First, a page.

21. Cognates are letters whose oral elements are produced by the same organs, in a similar manner; thus, f is a cognate of v; k of g, &c.
22. ALPHABETIC EQUIVALENTS are letters, or combinations of letters, that represent the same elements, or sounds; thus, i is an equivalent of e, in pique.
In sounding the tonics, the organs should be fully opened, and the stream of sound from the throat should be thrown, as much as possible, directly upward against the roof of the inouth. These elements should open with an abrupt and explosive force, and then diminish gradually and equably to the end.
In producing the subtonic and atonic elements, it is important to press the organs upon each other with great firmness and tension; to throw the breath upon them with force; and to prolong the sound sufficiently to give it a full impression on the ear.
In addition to the observance of the above directions, pupils should be required to assume an erect posture, either
standing or seated, and to keep a full supply of air in the lungs, while uttering the elemental sounds, as arranged in the following
Directions.-First require the and a, as in arm, art. It is produced students to pronounce a catch-word by prolonging and slightly softenonce, and then produce the oral ele- ing å. ment represented by the figured vow- "E Third.—The third element repel, or italic consonant, four times- resented by e, is e as heard in end, thus: åge, å, å, å, å ; åt, å, å, å, å, &c. prolonged, and modified or softened Exercise the class upon the table till by r. each student can utter consecutirely o modified. The modified oral all the oral elements.
element of o, in this work, is repre? Long and Short Vowels.—The sented by (8 or o) the same marks as attention of the class should be called its regular second power. This modto the fact that the first element, or ified or medium element may be prosound, represented by each of the duced by uttering the sound of o in vowels, is usually indicated by a hor- not, slightly softened, with twice its izontal line placed over the letter, usual volume, or prolongation. It is and the second sound by a curved usually given when short o is immeline.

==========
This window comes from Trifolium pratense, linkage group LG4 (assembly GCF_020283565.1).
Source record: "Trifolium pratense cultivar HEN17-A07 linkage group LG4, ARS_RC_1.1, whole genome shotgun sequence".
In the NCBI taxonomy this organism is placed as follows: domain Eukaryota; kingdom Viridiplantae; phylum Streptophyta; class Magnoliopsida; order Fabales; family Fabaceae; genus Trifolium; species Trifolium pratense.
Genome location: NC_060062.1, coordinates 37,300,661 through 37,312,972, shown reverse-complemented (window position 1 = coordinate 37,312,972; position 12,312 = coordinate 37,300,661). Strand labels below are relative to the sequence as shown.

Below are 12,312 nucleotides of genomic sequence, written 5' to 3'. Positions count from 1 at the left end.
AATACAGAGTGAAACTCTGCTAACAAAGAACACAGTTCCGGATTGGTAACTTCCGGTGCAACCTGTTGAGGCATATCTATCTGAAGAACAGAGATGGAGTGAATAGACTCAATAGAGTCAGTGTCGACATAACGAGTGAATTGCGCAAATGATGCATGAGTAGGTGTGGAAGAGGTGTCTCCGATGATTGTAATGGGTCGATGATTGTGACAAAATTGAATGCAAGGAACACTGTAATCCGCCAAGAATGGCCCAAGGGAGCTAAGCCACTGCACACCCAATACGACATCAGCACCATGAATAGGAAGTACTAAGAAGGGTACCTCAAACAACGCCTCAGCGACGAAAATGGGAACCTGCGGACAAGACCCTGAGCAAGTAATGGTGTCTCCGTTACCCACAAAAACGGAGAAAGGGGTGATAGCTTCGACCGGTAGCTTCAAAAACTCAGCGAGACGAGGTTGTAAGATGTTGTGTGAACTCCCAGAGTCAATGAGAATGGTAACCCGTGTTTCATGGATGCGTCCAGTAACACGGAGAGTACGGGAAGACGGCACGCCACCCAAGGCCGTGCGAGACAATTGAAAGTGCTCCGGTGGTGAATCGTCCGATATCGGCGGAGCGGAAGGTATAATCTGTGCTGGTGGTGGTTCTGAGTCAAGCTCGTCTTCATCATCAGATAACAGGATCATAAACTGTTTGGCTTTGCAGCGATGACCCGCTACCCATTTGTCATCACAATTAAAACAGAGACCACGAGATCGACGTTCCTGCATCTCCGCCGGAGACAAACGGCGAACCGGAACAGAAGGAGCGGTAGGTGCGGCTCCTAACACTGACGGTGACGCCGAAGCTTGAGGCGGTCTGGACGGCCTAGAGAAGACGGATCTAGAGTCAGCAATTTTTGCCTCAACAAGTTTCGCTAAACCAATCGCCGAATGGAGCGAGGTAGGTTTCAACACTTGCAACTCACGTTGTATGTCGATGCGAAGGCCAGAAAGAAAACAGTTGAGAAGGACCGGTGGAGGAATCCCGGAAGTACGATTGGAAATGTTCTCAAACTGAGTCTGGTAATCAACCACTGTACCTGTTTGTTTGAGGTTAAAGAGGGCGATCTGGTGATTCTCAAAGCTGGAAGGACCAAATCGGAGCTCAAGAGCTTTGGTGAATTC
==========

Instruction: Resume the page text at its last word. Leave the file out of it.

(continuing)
diately followed by it', ft, es, st, or th, A Fifth.-The fifth element, or as in off, söft, cross, cost, broth ; also sound, represented by a, is its first or in a number of words where short o Alphabetic sound, modified or soft- is directly followed by n, or final ened by r. In its production, the ng, as in gone, begine; lòng, along, lips, placed nearly together, are held pròng, sång, strong, thing, throng, immovable while the student tries to wròng. SMART says, To give the say, ā.
extreme short sound of o to such * A Sixth.—The sixth element rep- words is affectation ; to give them resented by a, is a sound interme- the full sound of broad a (a in all), diate between a, as heard in at, ash, is rulgar.
II. SUBTONICS. babe, orb.
7:;? as in rake, bar. did, dim.
this, with. gag, gig.
vine, vice. join, joint.
wake, wise. lake, lane.
yard, yes. mild, mind.
zest, gaze. name, nine.
z, 66 azure, glazier. gang, sang.
First require the student to pronounce distinctly the word containing the Atonic element, then the Subtonic Cognate, uttering the element after each word—thus: lip, p; orb, b, &c. The attention of the pupil should be called to the fact that Cognates are produced by the same organs, in a similar
U initial-preceded by R.–U, lowed by a vowel in the same sylat the beginning of words, when long, lable. When thus situated in emhas the sound of yu, as in use. When phatic words, it should always be u long, or its alphabetic equivalent trilled. Frequently require the stueno, is preceded by r, or the sound of dent, after a full inhalation, to trill ro sh, in the same syllable, it has always continuously, as long as possible. the sound of o in do; as, rude, sure, Wh.-To produce the oral clebreu.
ment of wh, the student will blow 'R trilled.-In trilling r, the tip from the center of the mouth-first of the tongue is made to vibrate compressing the lips, and then sudagainst the roof of the mouth. R denly relaxing them while the air is may be trilled when immediately fol. escaping.